how to…take win­ter sky por­traits

The stars and con­stel­la­tions are beau­ti­ful to look at - and even more stun­ning to pho­to­graph. Here’s how to take your very own por­traits of Orion and his sparkling neigh­bours…

All About Space - - Contents -

Use your cam­era to cap­ture the win­ter con­stel­la­tions

As au­tumn ends and the misty star clouds of the Milky Way sink be­neath the hori­zon, win­ter of­fers ob­servers a sky full of glit­ter­ing won­ders. Chilly days are of­ten fol­lowed by per­fectly still, frosty nights where the colour­ful stars of Orion, Gem­ini and Tau­rus sparkle and flash like finely cut jew­els scat­tered across a cloak of black vel­vet, so it’s only nat­u­ral that many stargaz­ers reach for their cam­eras. Here’s how you can make sure your pho­tos are faith­ful por­traits of the win­ter sky and not just hasty snaps.

Usu­ally as­tropho­tog­ra­phers seek out some­where really dark with as lit­tle light pol­lu­tion as pos­si­ble and as few things on the hori­zon as pos­si­ble; col­lect­ing as much starlight and cap­tur­ing the faint glow of gal­ax­ies and neb­u­lae is their aim. How­ever, the point of a sky por­trait is to show the sky as the eye sees it and por­tray its nat­u­ral beauty, so the best sky por­traits will have things on the hori­zon for con­trast. Find some­where with in­ter­est­ing trees, hills or even build­ings in the land­scape.

It’s then just a mat­ter of set­ting up your DSLR cam­era on its sturdy tri­pod and set­ting it up to take pho­tos. You should use a wide-an­gle lens if you have one – if not your stan­dard 50mm lens will be fine – set at its widest aper­ture. With your cam­era set to man­ual mode, set its ISO to 800 – at first, you will be ex­per­i­ment­ing with that later – and the ex­po­sure length to as long as you can get away with with­out the stars trail­ing on your images – up to 20 sec­onds for a wide-an­gle lens, five sec­onds for a 50mm. Fit the cam­era with a cable re­lease – es­sen­tial for help­ing re­duce vi­bra­tions – and then aim the cam­era at the sky. Ob­vi­ously the stars of Orion will be call­ing out to you, dom­i­nat­ing the sky, so start with that con­stel­la­tion, but po­si­tion your­self some­where so it is shown above an in­ter­est­ing fea­ture in the land­scape, not just a flat, bor­ing hori­zon. Walk around your site un­til Orion is loom­ing over some trees, or a hill, and it will look stun­ning.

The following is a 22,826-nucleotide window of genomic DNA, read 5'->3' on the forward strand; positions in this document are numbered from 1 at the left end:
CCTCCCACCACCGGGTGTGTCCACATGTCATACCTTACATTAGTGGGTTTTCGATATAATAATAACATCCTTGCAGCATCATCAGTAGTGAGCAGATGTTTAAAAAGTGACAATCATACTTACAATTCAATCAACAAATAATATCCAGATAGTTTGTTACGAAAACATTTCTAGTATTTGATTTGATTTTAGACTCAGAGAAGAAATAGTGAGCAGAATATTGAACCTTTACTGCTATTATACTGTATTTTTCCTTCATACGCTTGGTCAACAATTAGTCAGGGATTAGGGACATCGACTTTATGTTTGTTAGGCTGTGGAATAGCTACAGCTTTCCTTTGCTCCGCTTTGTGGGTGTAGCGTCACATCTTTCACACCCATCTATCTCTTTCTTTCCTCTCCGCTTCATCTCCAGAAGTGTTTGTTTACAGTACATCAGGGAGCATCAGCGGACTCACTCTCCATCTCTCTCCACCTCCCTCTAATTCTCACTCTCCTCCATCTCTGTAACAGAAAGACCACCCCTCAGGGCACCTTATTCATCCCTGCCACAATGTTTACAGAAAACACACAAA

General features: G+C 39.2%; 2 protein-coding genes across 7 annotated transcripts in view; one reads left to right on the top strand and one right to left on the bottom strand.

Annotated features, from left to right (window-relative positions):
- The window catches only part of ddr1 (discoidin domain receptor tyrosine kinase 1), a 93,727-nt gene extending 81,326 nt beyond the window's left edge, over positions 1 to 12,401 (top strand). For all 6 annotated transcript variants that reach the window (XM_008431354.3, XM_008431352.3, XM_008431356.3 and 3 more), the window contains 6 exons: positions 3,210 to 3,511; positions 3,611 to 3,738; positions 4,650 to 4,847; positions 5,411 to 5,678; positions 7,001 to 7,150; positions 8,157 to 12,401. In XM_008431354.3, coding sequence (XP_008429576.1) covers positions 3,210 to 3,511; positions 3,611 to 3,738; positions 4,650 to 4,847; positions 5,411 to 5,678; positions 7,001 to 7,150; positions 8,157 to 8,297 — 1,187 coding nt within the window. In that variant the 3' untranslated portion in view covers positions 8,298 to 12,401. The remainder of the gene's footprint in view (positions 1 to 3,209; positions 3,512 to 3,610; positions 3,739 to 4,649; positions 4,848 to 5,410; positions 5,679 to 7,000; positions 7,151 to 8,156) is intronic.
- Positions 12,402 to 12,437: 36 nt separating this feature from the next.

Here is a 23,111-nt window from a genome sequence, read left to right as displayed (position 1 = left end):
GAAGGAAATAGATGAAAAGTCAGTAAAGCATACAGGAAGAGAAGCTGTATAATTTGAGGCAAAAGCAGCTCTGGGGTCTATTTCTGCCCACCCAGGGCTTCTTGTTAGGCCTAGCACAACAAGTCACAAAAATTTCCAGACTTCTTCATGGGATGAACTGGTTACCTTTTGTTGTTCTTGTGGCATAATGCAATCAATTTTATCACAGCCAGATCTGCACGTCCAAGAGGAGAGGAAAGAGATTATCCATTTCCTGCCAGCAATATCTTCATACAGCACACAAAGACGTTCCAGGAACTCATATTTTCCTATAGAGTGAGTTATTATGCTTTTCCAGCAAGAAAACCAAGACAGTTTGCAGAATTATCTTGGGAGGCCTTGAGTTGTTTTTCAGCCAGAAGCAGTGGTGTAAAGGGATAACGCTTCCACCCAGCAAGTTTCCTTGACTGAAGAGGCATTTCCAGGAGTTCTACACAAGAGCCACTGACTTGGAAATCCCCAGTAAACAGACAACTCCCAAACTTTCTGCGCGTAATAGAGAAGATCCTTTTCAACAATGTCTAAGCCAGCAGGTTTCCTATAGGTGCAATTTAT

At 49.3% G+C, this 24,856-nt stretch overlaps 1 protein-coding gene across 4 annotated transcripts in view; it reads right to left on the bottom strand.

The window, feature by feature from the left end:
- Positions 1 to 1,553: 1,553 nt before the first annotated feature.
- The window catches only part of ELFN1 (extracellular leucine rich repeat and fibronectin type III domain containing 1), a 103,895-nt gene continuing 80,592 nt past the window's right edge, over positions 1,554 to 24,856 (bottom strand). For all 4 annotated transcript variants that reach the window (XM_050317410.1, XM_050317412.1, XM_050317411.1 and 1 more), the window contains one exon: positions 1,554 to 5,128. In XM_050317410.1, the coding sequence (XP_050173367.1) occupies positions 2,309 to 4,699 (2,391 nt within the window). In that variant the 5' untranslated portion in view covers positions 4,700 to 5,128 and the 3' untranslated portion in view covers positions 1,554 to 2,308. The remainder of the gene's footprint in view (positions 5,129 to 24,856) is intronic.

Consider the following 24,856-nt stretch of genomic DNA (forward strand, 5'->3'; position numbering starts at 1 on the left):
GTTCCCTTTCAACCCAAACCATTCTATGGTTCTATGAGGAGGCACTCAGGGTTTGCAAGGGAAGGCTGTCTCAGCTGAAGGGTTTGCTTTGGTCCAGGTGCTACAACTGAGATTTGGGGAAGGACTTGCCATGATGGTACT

Fi­nally, with Aut­o­fo­cus turned off, man­u­ally fo­cus your cam­era sharply on ei­ther Rigel or Sir­ius, and shoot!

“Win­ter of­fers ob­servers a sky full of glit­ter­ing won­ders”

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